HOW SPORTSWEAR TOOK OVER YOUR WARDROBE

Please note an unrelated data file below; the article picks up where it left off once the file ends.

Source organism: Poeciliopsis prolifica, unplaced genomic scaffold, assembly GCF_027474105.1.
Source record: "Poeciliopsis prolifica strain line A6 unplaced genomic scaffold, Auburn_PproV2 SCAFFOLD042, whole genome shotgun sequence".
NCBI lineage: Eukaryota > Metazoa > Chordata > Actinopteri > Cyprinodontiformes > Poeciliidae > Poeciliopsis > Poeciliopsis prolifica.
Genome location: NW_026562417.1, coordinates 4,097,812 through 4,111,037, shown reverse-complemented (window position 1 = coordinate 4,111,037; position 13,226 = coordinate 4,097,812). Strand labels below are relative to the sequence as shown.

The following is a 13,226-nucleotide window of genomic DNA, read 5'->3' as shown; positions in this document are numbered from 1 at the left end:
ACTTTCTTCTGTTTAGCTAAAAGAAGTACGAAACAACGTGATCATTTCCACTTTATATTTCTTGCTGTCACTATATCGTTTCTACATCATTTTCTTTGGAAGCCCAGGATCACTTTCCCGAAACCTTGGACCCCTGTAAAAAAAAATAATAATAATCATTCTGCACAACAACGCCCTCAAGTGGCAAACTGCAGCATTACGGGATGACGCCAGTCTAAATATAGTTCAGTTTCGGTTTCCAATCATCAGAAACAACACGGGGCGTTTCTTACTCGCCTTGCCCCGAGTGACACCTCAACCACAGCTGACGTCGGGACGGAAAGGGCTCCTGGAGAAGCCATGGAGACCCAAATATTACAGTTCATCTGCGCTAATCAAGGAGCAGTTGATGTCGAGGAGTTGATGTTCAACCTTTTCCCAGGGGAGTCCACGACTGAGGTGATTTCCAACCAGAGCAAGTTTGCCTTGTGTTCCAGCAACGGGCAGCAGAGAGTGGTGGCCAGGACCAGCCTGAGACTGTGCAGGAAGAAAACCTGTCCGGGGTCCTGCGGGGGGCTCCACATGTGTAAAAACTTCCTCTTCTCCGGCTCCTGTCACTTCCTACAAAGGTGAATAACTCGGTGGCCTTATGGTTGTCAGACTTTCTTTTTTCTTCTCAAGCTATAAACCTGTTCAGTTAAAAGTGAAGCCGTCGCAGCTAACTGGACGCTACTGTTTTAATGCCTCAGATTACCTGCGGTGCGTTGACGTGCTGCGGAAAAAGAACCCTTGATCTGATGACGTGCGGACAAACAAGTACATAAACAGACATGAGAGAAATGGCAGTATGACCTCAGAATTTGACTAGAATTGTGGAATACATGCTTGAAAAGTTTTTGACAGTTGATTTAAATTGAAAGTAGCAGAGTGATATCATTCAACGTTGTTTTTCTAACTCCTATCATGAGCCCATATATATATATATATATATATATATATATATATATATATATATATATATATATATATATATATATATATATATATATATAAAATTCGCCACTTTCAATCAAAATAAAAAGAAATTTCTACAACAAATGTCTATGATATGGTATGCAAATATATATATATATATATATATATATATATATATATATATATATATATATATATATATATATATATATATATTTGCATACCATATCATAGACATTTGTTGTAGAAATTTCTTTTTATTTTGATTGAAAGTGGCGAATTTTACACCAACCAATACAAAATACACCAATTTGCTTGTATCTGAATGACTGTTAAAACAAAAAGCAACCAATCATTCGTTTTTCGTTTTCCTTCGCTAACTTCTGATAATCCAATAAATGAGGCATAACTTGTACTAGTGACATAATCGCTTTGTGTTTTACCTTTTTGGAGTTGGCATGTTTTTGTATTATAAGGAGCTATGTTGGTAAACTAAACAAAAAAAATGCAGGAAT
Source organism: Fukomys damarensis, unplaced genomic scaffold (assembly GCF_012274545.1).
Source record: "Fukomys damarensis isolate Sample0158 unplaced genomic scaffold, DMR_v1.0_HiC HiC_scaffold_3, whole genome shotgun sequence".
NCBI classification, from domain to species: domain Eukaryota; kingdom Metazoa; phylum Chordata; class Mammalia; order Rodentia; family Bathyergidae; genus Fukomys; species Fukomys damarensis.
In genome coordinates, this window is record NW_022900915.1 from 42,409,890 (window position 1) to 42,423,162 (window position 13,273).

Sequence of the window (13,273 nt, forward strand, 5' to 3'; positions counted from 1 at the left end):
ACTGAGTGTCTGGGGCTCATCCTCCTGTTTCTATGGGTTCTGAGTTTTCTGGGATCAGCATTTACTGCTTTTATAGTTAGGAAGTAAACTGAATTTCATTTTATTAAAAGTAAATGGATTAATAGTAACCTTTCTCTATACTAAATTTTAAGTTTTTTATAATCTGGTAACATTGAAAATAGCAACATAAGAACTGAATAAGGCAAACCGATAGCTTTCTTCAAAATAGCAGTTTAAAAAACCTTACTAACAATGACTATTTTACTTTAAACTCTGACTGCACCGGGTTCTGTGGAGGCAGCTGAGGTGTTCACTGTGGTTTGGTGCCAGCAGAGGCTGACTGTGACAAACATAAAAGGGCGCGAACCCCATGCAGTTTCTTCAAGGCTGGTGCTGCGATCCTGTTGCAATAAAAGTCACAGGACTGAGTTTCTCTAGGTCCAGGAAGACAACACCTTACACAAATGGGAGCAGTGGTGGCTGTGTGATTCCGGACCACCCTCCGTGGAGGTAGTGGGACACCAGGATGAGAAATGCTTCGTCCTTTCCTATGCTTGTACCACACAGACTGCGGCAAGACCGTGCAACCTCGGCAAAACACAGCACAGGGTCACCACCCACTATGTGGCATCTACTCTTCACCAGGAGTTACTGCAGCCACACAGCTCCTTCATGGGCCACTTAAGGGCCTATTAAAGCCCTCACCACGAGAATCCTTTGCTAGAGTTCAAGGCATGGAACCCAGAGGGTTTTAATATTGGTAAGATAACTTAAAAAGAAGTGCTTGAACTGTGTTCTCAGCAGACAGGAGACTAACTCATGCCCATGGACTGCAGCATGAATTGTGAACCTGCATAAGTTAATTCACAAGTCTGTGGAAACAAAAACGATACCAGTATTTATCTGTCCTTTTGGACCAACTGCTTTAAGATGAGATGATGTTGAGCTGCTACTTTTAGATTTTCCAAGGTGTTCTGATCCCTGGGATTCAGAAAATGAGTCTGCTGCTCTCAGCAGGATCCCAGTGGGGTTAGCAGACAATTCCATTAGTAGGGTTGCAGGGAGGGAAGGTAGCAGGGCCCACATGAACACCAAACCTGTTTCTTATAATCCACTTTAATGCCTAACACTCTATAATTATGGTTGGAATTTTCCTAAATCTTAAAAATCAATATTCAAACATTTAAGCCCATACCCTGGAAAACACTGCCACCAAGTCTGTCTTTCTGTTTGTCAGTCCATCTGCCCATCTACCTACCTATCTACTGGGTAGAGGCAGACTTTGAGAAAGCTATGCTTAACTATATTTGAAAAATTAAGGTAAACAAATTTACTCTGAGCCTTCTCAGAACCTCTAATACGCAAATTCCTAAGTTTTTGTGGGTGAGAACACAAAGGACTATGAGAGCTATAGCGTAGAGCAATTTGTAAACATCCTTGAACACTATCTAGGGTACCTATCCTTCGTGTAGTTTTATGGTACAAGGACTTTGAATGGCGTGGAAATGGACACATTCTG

Let’s kick off with a question: what is the most valuable clothing brand in the world? That would be sportswear giant Nike , which topped the 2018 league table with a total worth of $28bn, despite a 12 per cent drop due to “challenges” in North America and some executive misconduct. Buoyed by rampant sneaker culture and shifting dress codes, this should be a surprise to no-one, because there has been a fundamental shift in men’s fashion. Comfort got cool. The tastemakers went technical. Tracksuits became high fashion. At what point do we stop compartmentalising it as “sportswear” and just call it fashion, or clothes? Fashion’s brand rankings are a clear indication, if you needed one, that sportswear is no longer restricted to the playing of sport. Trailing behind the mighty swoosh, according to marketing consultants Brand Finance, are high street behemoths H&M and Zara, which finished second and third on $19bn and $17bn respectively, followed by a resurgent Adidas, up 41 per cent year on year to $14bn (one of Nike ’s principle “challenges” in North America). That’s way ahead of the luxurious likes of Hermès, Louis Vuitton and Cartier, which only just reach double figures – of billions of dollars, but still. Being able to wear T-shirts, sweatpants and trainers for more than going to the gym or the corner shop is, after all, the ultimate luxury. What’s changed in recent years is exactly that: sportswear is no longer just casual dress. Even if you work in an office, there’s a good chance you’ll have a pair of sneakers on, perhaps some drawstring trousers. There could be a sweatshirt slung over your chair, a baseball cap on your desk, a track jacket in your bag. Today, it’s completely normal to look smart in clothes that were originally designed to sweat in. This isn’t brand new, of course. Rene Lacoste’s 1927 innovation of a lightweight, breathable “tennis shirt” was subsequently adopted by polo players, Ralph Lauren and the rest of us. Sporting on-court clothing off it is something your grandfather started.